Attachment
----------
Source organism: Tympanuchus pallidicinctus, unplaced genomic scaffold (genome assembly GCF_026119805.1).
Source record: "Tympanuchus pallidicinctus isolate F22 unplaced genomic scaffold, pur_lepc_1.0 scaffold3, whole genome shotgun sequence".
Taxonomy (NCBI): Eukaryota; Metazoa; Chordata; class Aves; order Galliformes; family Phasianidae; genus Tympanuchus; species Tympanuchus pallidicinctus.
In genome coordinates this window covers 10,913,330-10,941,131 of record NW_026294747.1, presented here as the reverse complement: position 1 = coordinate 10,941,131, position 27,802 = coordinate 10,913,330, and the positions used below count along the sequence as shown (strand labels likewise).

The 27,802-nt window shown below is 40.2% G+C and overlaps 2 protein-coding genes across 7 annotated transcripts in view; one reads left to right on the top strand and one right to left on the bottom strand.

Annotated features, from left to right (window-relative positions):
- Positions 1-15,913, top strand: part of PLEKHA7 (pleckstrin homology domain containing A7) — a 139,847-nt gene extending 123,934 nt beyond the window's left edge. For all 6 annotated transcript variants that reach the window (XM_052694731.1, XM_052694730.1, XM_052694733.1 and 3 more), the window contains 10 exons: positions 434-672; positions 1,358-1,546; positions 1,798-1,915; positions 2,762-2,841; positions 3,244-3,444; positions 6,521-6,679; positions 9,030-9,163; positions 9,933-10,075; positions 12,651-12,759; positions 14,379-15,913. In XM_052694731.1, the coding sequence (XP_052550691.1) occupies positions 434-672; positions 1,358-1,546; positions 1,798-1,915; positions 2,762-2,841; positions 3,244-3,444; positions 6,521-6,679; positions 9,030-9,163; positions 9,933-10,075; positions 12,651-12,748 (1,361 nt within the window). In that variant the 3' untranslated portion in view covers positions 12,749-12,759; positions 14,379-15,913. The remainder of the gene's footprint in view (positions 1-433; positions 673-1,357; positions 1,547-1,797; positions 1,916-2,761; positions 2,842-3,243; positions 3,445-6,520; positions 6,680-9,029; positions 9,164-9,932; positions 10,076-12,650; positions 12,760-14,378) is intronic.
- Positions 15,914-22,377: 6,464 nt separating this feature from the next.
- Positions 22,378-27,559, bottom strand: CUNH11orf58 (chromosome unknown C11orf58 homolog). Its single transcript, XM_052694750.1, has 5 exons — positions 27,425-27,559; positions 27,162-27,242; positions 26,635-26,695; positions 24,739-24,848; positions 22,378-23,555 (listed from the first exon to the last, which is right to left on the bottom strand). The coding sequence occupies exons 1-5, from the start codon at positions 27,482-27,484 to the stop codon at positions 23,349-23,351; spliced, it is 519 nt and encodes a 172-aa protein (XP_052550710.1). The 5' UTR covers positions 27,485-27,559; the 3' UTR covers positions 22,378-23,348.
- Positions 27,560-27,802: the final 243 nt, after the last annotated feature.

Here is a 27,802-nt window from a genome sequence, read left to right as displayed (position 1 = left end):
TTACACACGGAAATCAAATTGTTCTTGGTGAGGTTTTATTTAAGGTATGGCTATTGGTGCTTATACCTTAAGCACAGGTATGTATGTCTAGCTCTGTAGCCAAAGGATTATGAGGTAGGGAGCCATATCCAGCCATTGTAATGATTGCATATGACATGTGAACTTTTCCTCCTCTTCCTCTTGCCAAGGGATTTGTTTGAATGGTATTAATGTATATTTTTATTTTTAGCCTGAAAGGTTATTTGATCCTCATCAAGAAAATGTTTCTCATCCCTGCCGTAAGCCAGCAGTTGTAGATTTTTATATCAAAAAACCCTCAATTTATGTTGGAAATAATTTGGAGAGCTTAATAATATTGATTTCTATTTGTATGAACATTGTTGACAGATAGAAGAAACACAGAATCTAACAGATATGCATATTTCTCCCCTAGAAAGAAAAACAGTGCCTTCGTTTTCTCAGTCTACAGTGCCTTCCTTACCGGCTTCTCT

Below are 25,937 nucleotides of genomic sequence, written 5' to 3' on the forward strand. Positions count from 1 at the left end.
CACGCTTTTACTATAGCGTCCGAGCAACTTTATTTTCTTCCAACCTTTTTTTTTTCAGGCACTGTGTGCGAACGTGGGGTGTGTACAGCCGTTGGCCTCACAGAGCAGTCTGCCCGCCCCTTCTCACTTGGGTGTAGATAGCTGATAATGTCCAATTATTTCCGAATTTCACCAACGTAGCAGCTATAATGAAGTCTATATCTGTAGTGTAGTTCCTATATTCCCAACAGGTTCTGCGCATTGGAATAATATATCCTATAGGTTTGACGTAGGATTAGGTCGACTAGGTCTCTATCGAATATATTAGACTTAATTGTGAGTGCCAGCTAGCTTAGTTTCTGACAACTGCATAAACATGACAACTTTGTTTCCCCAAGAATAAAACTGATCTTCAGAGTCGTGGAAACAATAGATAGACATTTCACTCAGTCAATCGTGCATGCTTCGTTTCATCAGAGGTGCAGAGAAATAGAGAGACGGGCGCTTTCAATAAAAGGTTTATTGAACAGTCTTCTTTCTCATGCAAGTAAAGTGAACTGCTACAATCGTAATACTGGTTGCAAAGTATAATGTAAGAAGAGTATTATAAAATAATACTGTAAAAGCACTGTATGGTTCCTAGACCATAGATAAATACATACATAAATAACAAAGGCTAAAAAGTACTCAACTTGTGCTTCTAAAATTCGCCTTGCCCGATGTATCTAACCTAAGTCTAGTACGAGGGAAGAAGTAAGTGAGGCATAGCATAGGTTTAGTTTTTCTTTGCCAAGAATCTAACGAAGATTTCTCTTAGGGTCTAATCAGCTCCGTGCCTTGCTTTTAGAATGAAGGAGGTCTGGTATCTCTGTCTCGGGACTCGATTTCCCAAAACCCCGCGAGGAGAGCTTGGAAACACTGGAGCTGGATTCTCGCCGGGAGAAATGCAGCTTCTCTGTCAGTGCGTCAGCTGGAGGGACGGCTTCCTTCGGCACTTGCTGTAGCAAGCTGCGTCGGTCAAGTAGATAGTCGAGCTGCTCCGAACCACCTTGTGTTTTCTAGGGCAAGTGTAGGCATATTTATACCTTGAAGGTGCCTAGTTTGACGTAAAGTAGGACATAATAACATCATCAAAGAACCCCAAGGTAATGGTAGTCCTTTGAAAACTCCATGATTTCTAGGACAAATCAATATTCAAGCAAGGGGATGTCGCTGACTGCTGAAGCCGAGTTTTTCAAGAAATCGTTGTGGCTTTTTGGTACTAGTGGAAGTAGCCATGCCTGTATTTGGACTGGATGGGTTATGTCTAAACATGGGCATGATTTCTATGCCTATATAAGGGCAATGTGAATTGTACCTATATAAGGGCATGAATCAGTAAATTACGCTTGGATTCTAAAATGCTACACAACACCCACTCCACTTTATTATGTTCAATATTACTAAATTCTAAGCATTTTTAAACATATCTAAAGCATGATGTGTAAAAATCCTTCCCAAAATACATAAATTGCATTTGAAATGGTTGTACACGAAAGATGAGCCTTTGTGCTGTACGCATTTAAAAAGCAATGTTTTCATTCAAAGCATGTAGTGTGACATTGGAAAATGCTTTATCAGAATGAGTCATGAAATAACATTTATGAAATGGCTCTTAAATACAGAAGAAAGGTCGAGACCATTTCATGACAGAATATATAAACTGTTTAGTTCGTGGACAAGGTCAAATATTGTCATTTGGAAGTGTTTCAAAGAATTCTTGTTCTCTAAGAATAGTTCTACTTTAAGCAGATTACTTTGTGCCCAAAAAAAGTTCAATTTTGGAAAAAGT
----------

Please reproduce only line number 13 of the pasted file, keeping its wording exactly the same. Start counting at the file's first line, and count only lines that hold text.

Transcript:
Below are 25,937 nucleotides of genomic sequence, written 5' to 3' on the forward strand. Positions count from 1 at the left end.